I do not use the Lee FCD for pistol ammo, as it destroys the optimal diameter that I want for my cast bullets.
     
  11. kimberfan

    kimberfan Member

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    my dies are hornady, i'm not loading for a revolver, i'm loading 1911 and a ruger P90.

    how do i remove the bell?

    and would it be ok to just load a round and shoot it? or will my 1100$ kimber blow up?
     
  12. Walkalong

    Walkalong Moderator

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    Roll crimps are for "rolling" the brass into a crimp groove (which is shaped like a curve, not a even bottomed groove) in a lead bullet or the cannelure of a jacketed bullet. Sometimes it is used to roll over the front edge of 148 grain plated DEWC's. 148 Lead DEWC's usually have a crimp groove. Some folks lightly roll crimp .45 ACP rounds, but mostly people taper crimp all auto rounds. It only needs to be enough to remove the bell or a bit more, depending on your preference. Neck tension does 90% to 99% of the job of holding the bullet and getting good start pressure on auto rounds. The fact that the bullets get into the rifleing right away compared to a revolver also helps start pressures.
     
  13. dmftoy1

    dmftoy1 Member

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    You should be able to see the belling if you hold the round up, but in the case where you're just barely belling the round it can be a little tougher. I find I can feel it with my fingers. (are you loading cast or jacketed?)

    Anyway, what you'll do to remove the bell is to raise the ram to it's highest point with a shell in the shellholder. Screw down the die until you feel it contact the casing. (back the bullet seating stem way out) Drop the ram and turn it another 1/8 - 1/4 turn and then raise the shell back up into the die. It should remove a little bit of the belling. The best thing to do is use your mic or caliper to measure and see where you stand. Repeat until satisfied. (this assumes you're crimping in a separate step from seating.)
     
  14. kimberfan

    kimberfan Member

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    ok new problem.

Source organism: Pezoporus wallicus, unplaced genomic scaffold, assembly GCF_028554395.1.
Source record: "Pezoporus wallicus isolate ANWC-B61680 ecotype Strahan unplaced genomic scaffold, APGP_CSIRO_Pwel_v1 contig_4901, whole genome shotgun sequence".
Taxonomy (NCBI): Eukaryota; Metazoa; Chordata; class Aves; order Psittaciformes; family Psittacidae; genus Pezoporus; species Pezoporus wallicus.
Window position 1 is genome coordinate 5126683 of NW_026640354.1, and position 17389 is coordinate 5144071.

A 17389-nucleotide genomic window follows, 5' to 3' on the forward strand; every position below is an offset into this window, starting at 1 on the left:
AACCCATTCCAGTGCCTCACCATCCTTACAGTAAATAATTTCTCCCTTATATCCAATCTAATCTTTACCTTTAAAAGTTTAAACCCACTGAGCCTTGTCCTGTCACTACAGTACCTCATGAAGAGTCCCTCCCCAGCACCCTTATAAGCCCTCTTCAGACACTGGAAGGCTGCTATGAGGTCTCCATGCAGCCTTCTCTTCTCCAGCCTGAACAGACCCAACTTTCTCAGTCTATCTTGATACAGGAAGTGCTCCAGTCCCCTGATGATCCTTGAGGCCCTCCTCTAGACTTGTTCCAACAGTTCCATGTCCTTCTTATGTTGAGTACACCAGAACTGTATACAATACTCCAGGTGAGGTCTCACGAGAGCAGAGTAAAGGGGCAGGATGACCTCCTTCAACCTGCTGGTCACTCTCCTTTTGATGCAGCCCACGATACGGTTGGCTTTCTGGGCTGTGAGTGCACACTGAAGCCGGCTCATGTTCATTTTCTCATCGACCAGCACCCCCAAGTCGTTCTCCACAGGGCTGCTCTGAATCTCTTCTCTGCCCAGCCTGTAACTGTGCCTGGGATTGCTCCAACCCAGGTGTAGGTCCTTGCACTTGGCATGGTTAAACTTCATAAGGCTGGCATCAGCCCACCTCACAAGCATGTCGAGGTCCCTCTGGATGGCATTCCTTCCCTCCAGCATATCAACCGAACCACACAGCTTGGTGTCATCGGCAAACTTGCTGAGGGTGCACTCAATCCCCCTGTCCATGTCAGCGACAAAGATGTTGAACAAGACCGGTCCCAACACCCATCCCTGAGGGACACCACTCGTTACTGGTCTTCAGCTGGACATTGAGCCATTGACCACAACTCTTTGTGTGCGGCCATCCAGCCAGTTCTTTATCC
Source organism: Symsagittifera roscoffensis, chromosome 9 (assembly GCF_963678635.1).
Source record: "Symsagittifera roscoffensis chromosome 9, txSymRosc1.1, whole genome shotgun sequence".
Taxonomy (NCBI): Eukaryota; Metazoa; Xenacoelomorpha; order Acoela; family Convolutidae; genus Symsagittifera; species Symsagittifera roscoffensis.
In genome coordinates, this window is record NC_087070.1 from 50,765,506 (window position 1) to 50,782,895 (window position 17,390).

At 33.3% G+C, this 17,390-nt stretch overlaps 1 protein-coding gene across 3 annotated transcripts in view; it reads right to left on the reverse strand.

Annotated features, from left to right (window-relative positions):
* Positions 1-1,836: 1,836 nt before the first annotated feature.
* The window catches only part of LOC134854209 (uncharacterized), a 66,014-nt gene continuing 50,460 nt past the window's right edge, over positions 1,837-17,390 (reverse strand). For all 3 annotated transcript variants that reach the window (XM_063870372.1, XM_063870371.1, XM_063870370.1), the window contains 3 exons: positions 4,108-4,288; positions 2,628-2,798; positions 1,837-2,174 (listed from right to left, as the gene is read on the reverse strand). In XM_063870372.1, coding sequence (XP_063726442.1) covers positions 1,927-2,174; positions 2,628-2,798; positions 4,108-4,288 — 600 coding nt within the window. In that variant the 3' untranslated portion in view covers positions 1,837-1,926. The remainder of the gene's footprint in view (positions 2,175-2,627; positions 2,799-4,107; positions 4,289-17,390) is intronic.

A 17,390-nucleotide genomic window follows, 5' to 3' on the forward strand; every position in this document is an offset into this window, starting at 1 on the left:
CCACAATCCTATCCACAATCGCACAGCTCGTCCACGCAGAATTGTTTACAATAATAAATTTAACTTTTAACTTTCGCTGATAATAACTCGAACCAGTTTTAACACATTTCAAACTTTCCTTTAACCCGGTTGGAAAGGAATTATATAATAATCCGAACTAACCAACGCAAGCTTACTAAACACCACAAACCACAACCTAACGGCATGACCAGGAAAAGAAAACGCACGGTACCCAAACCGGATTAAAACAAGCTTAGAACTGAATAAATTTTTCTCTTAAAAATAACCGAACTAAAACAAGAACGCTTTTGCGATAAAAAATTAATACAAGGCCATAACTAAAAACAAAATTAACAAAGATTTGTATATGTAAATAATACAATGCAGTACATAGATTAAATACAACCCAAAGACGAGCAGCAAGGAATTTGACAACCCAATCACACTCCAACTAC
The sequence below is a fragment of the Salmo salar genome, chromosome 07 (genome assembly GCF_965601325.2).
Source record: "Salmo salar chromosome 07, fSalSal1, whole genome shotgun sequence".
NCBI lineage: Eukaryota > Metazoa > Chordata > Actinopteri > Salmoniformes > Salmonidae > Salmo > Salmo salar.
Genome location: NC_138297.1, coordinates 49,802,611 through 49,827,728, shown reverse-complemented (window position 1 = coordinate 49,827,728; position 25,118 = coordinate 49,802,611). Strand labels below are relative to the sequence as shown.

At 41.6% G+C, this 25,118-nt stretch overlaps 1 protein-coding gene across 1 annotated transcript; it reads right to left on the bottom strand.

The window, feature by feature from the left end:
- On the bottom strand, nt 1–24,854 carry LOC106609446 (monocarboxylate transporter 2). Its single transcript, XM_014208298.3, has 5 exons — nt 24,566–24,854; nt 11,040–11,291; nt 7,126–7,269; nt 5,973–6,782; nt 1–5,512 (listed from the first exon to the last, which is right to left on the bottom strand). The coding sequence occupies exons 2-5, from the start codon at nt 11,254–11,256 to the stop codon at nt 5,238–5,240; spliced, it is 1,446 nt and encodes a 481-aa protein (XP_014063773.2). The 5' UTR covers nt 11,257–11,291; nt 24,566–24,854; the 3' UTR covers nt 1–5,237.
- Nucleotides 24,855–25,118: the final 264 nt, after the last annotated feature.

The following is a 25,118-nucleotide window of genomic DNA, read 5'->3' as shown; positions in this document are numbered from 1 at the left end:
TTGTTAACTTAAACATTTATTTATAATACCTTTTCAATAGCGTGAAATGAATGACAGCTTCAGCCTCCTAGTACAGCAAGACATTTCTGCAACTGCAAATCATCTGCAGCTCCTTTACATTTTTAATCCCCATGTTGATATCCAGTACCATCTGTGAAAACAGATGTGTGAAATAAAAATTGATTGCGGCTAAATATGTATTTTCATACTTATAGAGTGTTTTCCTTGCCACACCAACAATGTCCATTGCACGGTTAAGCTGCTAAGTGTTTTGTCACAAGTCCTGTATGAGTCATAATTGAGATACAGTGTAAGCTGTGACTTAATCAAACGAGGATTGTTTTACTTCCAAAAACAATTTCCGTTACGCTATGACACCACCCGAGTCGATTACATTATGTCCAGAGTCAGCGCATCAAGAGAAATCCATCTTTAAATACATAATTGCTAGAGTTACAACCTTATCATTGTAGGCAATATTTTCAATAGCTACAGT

i just loaded 100 45acp's(230gr. JHP on top of 5.5gr of universal clays)

    my kimber will shoot them just fine except i had one failure to eject(anyone know way this happened?) but in my dads P90 they will not feed, can anyone tell me way??.
     
  15. JackOfAllTradesMasterAtNone

    JackOfAllTradesMasterAtNone Member

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    Not enough information in your post.

    What is the exact bullet you're using? Is this designed for 45acp or 45LC? What is the OAL? Can you tell us what is happening when it fails to feed? Is the HP catching on the chamber flange/opening? Does the first round chamber but subsequent rounds won't feed after the first is fired? Is the diameter of the loaded round, consistent up to the crimp area? Are the loaded rounds chambering part-way? or Not at all? Did you taper crimp or roll crimp? Are there any bulges in the loaded rounds that won't feed?

    I'll ask you a question... Why does my head hurt?

    -Steve
     
  16. kimberfan

    kimberfan Member

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    there hornady 230gr. XTP JHP's in 45ACP. OAL is 1.208-1.214 on all of them(some factory rounds very more and some are longer and they work fine)

    it wont eject the shot round and the next round wont feed, but they shoot fine in my kimber. it might be a head-space issue IDK.:banghead:
     
  17. Walkalong

    Walkalong Moderator

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    Factory XTP's are loaded at 1.235 O.A.L. That works well in my guns.
     
  18. JackOfAllTradesMasterAtNone

    JackOfAllTradesMasterAtNone Member

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    Failure to EJECT, is not failure to FEED.

    Failure to EJECT, is not failure to EXTRACT.

    You must know these differences before anyone can give advice about why these loads do not function in the Ruger.